Some stunning recent images of the atmospheric vortex at the center of Saturn’s north polar hexagon were caught by NASA’s Cassini spacecraft this week. The images were taken during the latest of Cassini’s ring-grazing orbits, which have so far produced spectacular glimpses of Saturn’s rings, and its wonderfully pasta-shaped moons. And now, this.
Image: NASA/JPL-Caltech/SSI/Jason Major
This wouldn’t be the first time Saturn has displayed uncanny, chameleon-like abilities. In fact, the image above is pulled from a press release NASA issued last October, which noted a striking color change across the entire north polar hexagon from 2012 to 2016. Here’s a GIF that illustrates its evolution over time:
NASA has hypothesized that the color change between 2012 to 2016 was due to “increased production of photochemical hazes in the atmosphere as the north pole approaches summer solstice in May 2017.”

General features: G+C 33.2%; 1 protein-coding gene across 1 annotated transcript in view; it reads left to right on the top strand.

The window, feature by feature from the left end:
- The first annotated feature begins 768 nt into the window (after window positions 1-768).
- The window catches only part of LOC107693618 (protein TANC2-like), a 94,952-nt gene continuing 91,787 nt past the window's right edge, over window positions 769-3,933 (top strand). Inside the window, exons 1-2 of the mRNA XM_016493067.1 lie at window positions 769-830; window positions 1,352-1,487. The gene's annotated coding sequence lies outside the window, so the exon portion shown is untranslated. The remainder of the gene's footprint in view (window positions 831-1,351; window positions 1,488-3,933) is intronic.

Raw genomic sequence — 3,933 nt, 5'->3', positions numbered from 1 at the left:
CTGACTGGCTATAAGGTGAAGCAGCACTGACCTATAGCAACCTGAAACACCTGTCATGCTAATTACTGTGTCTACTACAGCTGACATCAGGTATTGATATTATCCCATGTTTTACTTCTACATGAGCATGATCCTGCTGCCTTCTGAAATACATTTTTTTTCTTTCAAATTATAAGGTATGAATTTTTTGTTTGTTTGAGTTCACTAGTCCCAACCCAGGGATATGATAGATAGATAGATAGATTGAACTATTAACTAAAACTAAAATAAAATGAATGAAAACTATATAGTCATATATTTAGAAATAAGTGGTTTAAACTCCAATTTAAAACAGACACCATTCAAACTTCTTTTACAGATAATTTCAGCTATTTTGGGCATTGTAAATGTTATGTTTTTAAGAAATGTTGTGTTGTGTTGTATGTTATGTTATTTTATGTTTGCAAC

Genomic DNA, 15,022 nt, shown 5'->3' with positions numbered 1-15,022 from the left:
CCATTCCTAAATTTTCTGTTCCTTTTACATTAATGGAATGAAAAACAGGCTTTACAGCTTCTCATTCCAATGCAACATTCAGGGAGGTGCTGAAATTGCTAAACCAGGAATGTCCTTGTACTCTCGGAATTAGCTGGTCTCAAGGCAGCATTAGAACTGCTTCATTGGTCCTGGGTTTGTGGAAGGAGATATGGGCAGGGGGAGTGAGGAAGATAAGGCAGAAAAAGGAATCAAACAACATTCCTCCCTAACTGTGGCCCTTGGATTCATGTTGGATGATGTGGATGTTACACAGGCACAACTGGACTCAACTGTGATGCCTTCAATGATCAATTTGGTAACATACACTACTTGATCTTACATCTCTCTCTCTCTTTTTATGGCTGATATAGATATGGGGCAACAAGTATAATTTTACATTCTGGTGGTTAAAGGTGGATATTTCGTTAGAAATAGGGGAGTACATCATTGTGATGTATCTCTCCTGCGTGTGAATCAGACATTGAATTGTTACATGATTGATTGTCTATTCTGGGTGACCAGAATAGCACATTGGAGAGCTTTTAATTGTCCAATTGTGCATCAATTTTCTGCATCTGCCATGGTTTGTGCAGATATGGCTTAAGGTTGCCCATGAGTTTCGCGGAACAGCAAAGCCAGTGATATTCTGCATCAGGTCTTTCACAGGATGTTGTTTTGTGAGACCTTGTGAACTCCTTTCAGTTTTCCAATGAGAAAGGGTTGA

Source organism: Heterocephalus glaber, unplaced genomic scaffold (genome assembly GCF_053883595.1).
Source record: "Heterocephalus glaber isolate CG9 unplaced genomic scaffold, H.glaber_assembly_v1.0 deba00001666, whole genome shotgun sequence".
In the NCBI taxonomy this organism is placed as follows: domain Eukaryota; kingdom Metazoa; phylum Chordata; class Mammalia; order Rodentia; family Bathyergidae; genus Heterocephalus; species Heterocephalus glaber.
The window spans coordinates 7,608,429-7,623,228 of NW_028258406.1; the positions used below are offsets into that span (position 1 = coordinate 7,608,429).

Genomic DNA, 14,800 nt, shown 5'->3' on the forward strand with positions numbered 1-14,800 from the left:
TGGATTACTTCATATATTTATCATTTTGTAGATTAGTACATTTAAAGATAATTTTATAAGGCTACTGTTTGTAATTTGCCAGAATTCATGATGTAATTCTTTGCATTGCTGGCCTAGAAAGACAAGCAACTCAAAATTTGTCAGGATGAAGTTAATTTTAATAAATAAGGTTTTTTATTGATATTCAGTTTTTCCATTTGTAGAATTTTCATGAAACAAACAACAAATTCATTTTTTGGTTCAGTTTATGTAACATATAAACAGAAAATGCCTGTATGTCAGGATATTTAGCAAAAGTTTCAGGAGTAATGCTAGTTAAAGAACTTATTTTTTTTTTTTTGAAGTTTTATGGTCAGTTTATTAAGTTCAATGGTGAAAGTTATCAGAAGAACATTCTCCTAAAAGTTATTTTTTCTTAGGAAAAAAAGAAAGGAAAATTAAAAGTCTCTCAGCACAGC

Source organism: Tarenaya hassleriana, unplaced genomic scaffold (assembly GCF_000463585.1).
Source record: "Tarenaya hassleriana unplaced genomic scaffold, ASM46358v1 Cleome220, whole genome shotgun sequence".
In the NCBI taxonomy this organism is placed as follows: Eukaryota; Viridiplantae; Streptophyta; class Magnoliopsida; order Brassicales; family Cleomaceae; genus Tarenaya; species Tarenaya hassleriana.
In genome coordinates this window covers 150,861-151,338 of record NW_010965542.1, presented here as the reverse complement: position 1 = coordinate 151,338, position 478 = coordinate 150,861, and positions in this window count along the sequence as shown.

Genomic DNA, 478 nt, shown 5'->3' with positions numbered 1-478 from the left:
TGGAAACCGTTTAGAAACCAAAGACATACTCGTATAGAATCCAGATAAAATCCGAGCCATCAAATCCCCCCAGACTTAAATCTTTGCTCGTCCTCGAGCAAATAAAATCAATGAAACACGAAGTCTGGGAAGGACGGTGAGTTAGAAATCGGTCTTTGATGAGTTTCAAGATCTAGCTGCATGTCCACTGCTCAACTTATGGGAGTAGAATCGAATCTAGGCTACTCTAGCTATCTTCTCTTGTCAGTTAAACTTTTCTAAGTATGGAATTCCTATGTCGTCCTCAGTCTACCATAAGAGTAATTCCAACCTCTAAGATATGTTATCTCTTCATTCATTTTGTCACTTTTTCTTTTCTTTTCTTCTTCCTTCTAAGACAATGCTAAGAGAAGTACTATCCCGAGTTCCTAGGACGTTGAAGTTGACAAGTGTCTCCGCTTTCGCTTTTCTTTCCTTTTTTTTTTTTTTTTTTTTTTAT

In other words, as Saturn’s north pole tilted sunward, interactions between sunlight and atmospheric compounds that produce haze started increasing, changing the hexagon’s overall hue. As Kunio Sayanagi of the Cassini Imaging team noted in 2013, the hexagon acts as a particle barrier “like Earth’s ozone hole.”
It’s difficult for bits of the atmosphere to cross in and out, so any chemical changes within the hexagon tend to stay within the hexagon.